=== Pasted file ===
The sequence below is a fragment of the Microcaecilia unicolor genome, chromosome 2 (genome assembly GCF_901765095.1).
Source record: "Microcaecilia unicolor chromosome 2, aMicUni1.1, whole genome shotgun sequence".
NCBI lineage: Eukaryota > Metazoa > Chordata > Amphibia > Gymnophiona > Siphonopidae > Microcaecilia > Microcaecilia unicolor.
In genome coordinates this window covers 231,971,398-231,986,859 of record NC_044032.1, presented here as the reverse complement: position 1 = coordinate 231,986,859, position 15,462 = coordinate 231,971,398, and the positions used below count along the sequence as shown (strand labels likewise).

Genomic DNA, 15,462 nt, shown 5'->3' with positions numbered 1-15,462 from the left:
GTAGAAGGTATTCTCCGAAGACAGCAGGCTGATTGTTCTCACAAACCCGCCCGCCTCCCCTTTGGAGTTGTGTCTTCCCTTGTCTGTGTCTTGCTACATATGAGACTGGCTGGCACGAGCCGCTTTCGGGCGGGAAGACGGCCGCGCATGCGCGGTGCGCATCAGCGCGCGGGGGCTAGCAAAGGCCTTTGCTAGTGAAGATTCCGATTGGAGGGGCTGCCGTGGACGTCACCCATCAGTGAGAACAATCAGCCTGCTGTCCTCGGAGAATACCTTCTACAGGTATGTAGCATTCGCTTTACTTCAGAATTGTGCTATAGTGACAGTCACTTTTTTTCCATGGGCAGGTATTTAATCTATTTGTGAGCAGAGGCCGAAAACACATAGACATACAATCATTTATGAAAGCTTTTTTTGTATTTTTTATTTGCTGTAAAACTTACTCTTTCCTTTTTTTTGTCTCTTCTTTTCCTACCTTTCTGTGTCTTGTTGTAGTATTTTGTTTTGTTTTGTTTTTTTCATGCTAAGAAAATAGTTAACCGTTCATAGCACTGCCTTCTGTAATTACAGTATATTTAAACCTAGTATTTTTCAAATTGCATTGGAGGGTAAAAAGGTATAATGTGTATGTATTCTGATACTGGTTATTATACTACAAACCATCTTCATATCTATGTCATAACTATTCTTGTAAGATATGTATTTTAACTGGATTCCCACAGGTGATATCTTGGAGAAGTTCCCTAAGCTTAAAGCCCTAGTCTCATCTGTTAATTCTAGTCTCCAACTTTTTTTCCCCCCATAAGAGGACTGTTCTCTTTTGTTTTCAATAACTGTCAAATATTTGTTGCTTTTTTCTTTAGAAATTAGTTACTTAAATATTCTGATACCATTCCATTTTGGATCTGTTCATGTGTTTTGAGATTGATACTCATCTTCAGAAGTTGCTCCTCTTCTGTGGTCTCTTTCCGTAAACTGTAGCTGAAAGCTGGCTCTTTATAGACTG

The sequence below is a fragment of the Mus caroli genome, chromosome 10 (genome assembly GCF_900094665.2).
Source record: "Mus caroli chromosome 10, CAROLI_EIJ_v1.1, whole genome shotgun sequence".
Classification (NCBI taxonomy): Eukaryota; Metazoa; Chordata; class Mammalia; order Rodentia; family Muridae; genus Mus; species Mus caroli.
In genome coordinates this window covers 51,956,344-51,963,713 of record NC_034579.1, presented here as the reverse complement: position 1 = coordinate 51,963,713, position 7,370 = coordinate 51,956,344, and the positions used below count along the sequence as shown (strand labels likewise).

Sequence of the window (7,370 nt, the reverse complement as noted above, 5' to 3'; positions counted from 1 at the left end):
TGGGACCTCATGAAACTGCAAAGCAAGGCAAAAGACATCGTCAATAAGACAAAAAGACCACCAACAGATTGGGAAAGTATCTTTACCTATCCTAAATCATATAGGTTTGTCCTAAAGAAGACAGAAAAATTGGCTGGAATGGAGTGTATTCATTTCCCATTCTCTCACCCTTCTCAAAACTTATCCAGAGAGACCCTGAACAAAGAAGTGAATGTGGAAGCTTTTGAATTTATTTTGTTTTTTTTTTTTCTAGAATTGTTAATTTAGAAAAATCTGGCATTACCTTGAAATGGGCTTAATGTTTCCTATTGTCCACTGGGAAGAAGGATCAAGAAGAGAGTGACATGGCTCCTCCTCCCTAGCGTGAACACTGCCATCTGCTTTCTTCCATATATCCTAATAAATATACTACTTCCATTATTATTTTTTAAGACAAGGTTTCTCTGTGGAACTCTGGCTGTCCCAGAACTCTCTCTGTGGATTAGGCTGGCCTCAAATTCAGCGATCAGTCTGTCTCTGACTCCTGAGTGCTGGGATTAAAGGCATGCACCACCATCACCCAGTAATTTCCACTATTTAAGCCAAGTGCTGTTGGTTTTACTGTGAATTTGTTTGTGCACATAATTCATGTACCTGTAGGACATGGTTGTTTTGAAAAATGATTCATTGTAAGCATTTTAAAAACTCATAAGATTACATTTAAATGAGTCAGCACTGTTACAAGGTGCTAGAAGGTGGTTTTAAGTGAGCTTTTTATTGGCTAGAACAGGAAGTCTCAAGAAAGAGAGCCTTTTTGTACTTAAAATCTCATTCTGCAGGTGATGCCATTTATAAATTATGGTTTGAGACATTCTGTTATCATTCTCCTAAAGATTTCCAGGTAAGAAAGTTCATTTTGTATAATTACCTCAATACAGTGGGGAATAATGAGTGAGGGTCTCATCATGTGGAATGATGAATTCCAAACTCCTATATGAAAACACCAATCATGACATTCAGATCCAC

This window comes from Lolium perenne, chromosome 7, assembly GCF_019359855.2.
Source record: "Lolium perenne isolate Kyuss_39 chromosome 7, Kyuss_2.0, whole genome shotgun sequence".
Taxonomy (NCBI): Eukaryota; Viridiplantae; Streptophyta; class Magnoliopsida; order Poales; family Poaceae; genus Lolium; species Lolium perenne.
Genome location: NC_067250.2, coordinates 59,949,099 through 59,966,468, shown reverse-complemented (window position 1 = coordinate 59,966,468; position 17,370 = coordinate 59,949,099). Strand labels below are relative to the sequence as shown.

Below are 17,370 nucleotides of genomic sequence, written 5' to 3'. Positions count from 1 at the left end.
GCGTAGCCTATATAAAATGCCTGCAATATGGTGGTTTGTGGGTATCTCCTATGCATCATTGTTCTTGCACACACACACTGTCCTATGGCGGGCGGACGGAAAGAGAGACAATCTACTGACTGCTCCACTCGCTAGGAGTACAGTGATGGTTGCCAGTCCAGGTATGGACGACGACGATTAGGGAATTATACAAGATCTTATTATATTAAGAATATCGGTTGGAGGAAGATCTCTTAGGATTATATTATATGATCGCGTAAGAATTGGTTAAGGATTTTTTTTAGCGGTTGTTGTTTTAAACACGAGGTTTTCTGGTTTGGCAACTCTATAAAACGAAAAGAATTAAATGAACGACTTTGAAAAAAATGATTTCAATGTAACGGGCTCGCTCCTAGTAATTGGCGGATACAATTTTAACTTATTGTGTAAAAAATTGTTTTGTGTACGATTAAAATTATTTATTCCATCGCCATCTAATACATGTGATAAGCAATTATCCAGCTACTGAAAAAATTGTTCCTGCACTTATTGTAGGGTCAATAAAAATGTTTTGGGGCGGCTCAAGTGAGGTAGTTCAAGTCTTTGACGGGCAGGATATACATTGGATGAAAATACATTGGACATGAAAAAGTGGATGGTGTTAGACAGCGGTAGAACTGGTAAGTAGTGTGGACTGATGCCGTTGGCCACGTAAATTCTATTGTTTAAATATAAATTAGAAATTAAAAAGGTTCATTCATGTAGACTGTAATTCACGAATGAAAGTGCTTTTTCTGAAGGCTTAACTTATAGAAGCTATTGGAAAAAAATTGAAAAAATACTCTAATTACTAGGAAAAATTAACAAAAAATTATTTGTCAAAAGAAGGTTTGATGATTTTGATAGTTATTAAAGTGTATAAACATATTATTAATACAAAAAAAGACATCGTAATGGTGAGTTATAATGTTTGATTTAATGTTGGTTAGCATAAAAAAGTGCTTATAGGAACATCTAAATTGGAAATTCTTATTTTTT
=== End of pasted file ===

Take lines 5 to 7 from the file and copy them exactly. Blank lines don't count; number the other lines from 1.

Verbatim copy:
Genomic DNA, 15,462 nt, shown 5'->3' with positions numbered 1-15,462 from the left:
GTAGAAGGTATTCTCCGAAGACAGCAGGCTGATTGTTCTCACAAACCCGCCCGCCTCCCCTTTGGAGTTGTGTCTTCCCTTGTCTGTGTCTTGCTACATATGAGACTGGCTGGCACGAGCCGCTTTCGGGCGGGAAGACGGCCGCGCATGCGCGGTGCGCATCAGCGCGCGGGGGCTAGCAAAGGCCTTTGCTAGTGAAGATTCCGATTGGAGGGGCTGCCGTGGACGTCACCCATCAGTGAGAACAATCAGCCTGCTGTCCTCGGAGAATACCTTCTACAGGTATGTAGCATTCGCTTTACTTCAGAATTGTGCTATAGTGACAGTCACTTTTTTTCCATGGGCAGGTATTTAATCTATTTGTGAGCAGAGGCCGAAAACACATAGACATACAATCATTTATGAAAGCTTTTTTTGTATTTTTTATTTGCTGTAAAACTTACTCTTTCCTTTTTTTTGTCTCTTCTTTTCCTACCTTTCTGTGTCTTGTTGTAGTATTTTGTTTTGTTTTGTTTTTTTCATGCTAAGAAAATAGTTAACCGTTCATAGCACTGCCTTCTGTAATTACAGTATATTTAAACCTAGTATTTTTCAAATTGCATTGGAGGGTAAAAAGGTATAATGTGTATGTATTCTGATACTGGTTATTATACTACAAACCATCTTCATATCTATGTCATAACTATTCTTGTAAGATATGTATTTTAACTGGATTCCCACAGGTGATATCTTGGAGAAGTTCCCTAAGCTTAAAGCCCTAGTCTCATCTGTTAATTCTAGTCTCCAACTTTTTTTCCCCCCATAAGAGGACTGTTCTCTTTTGTTTTCAATAACTGTCAAATATTTGTTGCTTTTTTCTTTAGAAATTAGTTACTTAAATATTCTGATACCATTCCATTTTGGATCTGTTCATGTGTTTTGAGATTGATACTCATCTTCAGAAGTTGCTCCTCTTCTGTGGTCTCTTTCCGTAAACTGTAGCTGAAAGCTGGCTCTTTATAGACTG

The sequence below is a fragment of the Mus caroli genome, chromosome 10 (genome assembly GCF_900094665.2).